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The attention to detail in the hood tells me I am going to enjoy this thread.

Don't forget the makeup air. You don't want your heat and cool going up the stack.

We fry a bit here also so I am really jealous.
 

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Hmmm, I am not that HVAC busy yet and Ontario is not far away. Free good food and get in some Pro sports in TO in return for a HVAC consult.:laughing:

Colby makes a good point. If you have a powerful Jenn Air or exhaust fan you can depressurise a house. In Alberta bldg code says it has to be interlocked to the furnace fan with a fresh air pipe from the outside if it is over XXX cfm. Cannot remember how many cfm/ 200 I believe. 830 cfm is is large as a 2 ton AC fan is 800 cfm. Hopefully it has a speed control.
 

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Discussion Starter · #23 ·
HVAC issue

First let me ask a few questions:

How many sq feet are you going to have above grade?

Are you going with triple pane argon windows and 2x6 walls? I have them and you get no drafts by the windows even in Winnipeg.

Luxaire is York so post the model # and I can look it up along with Beenthere.

Maybe get a mod to move this into it's own thread on the HVAC forum as it will get long. PM Beenthere or one of the others can do it if they read this.

I will give you a Honeywell link so you can start reading.

Basically it is a generic zoning system and any dealer can access it unlike a Lennox or Carrier proprietary system. It uses motorised dampers and I would zone your house main and 2nd floor and use 2 thermostats. It has a air pressure operated bypass damper so when 1 zone closes it bypasses air and lets the unit keep running. PERFECT if you have a DC ECM variable speed motor.

You would need to find a contractor willing to do it. Watched some videos on their site and it looks fairly straightforward.

If you have a skilled contractor and use 6" pipe for your upstairs supply runs and good return then you can balance the system and your DC ECM fan can compensate. Zoning is nice but you need to research it.

https://www.forwardthinking.honeywell.com/products/zoning/zoning_products.html
Started a thread here:

http://www.diychatroom.com/f17/zoning-system-2-story-house-277145/
 

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Discussion Starter · #24 ·
The attention to detail in the hood tells me I am going to enjoy this thread.

Don't forget the makeup air. You don't want your heat and cool going up the stack.

We fry a bit here also so I am really jealous.
I have a speed control set to medium built inside of the hood where no one can touch it. Also, when the fan is set to medium or high, power will be sent to the damper to open a 6" return air duct.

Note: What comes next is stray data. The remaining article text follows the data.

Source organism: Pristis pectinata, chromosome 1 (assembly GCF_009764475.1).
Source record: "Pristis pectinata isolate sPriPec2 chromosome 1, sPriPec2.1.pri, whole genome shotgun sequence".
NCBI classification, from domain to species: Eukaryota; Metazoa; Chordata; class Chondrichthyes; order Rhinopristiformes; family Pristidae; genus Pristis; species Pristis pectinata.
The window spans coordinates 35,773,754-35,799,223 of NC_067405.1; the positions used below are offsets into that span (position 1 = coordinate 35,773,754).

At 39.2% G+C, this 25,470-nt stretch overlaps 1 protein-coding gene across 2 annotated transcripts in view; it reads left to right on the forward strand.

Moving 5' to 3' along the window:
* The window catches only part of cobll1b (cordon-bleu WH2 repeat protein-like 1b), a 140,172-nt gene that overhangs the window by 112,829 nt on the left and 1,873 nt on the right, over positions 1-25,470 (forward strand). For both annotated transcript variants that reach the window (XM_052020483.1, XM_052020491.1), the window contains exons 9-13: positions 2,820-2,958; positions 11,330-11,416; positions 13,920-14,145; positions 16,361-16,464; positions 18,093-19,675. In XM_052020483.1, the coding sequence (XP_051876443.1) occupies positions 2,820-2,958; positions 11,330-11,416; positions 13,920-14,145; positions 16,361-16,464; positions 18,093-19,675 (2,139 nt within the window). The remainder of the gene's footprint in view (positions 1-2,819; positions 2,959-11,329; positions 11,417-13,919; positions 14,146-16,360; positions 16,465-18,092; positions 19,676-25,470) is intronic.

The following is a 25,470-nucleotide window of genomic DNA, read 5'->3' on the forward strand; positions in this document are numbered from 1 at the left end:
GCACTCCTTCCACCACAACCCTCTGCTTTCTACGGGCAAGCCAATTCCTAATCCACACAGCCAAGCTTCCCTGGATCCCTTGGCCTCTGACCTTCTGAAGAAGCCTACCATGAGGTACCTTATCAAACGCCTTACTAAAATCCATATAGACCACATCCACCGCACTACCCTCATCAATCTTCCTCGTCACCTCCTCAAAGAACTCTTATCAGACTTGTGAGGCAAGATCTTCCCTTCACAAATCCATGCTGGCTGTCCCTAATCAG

My heat or cool, depending on the season will indeed be going up the stack. As long as that grease I mentioned goes, all is good.

There is a power block built into the hood. Just need to bring in the wire from the damper and attach it. This has all been inspected and it has a label on it from ESA.
 

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Sounds good or maybe like a rocket at full speed.:laughing:

I would rather have a dedicated 6" return duct than mess with the furnace. I would not want a gas water heater with a chimney as it could downdraft even with that duct and then produce CO. Electric is safer or a thru the wall or tankless. That is a huge amount of air that fan can exhaust.
 

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Discussion Starter · #26 ·
So at this point I have only an exhaust hood and nothing else. Like the cartoon where Daffy Duck yells to the guy "hey bub, you need a new house to go with this door knob"....

I was still waiting for permits and had to keep busy. I decided to start the kitchen cabinets. I don't have kitchen walls yet, but what could go wrong? Just build the walls in the correct places and everything should fit. We'll see later I guess.

I got some strips of 7/8" thick poplar cut at a customers millwork shop and got started during Christmas break. I also picked up a Kreg router table and beaded face frame system. I also need a pocket screw system and grabbed one of those while I was out shopping.
 

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Discussion Starter · #27 ·
I forgot to mention, only the doors and face frames will be wood. I will have the guys in the shop make up some stainless boxes and screw the completed face frame/door assembly onto them.